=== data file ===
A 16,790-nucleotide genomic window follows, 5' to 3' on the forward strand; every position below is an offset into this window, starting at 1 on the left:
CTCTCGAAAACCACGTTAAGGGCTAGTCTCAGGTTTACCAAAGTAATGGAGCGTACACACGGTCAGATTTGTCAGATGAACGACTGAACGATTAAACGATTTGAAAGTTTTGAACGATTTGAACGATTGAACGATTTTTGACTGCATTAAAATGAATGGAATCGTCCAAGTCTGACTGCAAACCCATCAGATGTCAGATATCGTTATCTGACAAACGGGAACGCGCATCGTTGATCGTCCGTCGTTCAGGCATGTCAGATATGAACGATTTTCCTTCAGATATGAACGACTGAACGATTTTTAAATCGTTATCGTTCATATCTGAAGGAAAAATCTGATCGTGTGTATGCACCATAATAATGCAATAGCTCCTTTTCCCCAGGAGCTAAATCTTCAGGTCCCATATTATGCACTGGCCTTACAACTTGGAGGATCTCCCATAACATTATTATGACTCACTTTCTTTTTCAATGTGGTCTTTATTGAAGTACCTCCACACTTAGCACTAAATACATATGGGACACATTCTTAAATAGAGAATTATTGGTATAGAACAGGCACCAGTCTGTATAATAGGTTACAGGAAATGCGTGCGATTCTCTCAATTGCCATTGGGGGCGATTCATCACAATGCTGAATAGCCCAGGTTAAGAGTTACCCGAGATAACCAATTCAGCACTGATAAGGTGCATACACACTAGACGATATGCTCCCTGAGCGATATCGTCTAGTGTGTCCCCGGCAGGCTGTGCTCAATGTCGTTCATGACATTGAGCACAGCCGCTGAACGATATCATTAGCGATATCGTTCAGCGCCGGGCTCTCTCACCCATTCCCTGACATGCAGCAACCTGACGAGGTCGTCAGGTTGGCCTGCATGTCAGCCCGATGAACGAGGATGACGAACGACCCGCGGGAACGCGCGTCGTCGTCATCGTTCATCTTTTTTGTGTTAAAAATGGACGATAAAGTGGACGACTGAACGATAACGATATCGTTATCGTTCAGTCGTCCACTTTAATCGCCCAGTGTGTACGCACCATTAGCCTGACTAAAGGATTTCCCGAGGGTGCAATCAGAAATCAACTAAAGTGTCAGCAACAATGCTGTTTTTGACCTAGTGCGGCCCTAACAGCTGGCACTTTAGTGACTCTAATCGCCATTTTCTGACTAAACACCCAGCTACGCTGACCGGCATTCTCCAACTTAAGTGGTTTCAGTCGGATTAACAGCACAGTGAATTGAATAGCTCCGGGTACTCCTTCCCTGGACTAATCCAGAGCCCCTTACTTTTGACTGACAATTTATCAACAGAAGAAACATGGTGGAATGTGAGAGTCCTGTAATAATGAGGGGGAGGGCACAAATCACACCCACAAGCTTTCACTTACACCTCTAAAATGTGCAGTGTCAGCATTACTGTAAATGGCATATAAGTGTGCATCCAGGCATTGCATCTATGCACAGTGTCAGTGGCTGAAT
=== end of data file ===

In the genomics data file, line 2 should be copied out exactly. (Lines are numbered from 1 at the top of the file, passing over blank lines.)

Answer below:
CTCTCGAAAACCACGTTAAGGGCTAGTCTCAGGTTTACCAAAGTAATGGAGCGTACACACGGTCAGATTTGTCAGATGAACGACTGAACGATTAAACGATTTGAAAGTTTTGAACGATTTGAACGATTGAACGATTTTTGACTGCATTAAAATGAATGGAATCGTCCAAGTCTGACTGCAAACCCATCAGATGTCAGATATCGTTATCTGACAAACGGGAACGCGCATCGTTGATCGTCCGTCGTTCAGGCATGTCAGATATGAACGATTTTCCTTCAGATATGAACGACTGAACGATTTTTAAATCGTTATCGTTCATATCTGAAGGAAAAATCTGATCGTGTGTATGCACCATAATAATGCAATAGCTCCTTTTCCCCAGGAGCTAAATCTTCAGGTCCCATATTATGCACTGGCCTTACAACTTGGAGGATCTCCCATAACATTATTATGACTCACTTTCTTTTTCAATGTGGTCTTTATTGAAGTACCTCCACACTTAGCACTAAATACATATGGGACACATTCTTAAATAGAGAATTATTGGTATAGAACAGGCACCAGTCTGTATAATAGGTTACAGGAAATGCGTGCGATTCTCTCAATTGCCATTGGGGGCGATTCATCACAATGCTGAATAGCCCAGGTTAAGAGTTACCCGAGATAACCAATTCAGCACTGATAAGGTGCATACACACTAGACGATATGCTCCCTGAGCGATATCGTCTAGTGTGTCCCCGGCAGGCTGTGCTCAATGTCGTTCATGACATTGAGCACAGCCGCTGAACGATATCATTAGCGATATCGTTCAGCGCCGGGCTCTCTCACCCATTCCCTGACATGCAGCAACCTGACGAGGTCGTCAGGTTGGCCTGCATGTCAGCCCGATGAACGAGGATGACGAACGACCCGCGGGAACGCGCGTCGTCGTCATCGTTCATCTTTTTTGTGTTAAAAATGGACGATAAAGTGGACGACTGAACGATAACGATATCGTTATCGTTCAGTCGTCCACTTTAATCGCCCAGTGTGTACGCACCATTAGCCTGACTAAAGGATTTCCCGAGGGTGCAATCAGAAATCAACTAAAGTGTCAGCAACAATGCTGTTTTTGACCTAGTGCGGCCCTAACAGCTGGCACTTTAGTGACTCTAATCGCCATTTTCTGACTAAACACCCAGCTACGCTGACCGGCATTCTCCAACTTAAGTGGTTTCAGTCGGATTAACAGCACAGTGAATTGAATAGCTCCGGGTACTCCTTCCCTGGACTAATCCAGAGCCCCTTACTTTTGACTGACAATTTATCAACAGAAGAAACATGGTGGAATGTGAGAGTCCTGTAATAATGAGGGGGAGGGCACAAATCACACCCACAAGCTTTCACTTACACCTCTAAAATGTGCAGTGTCAGCATTACTGTAAATGGCATATAAGTGTGCATCCAGGCATTGCATCTATGCACAGTGTCAGTGGCTGAAT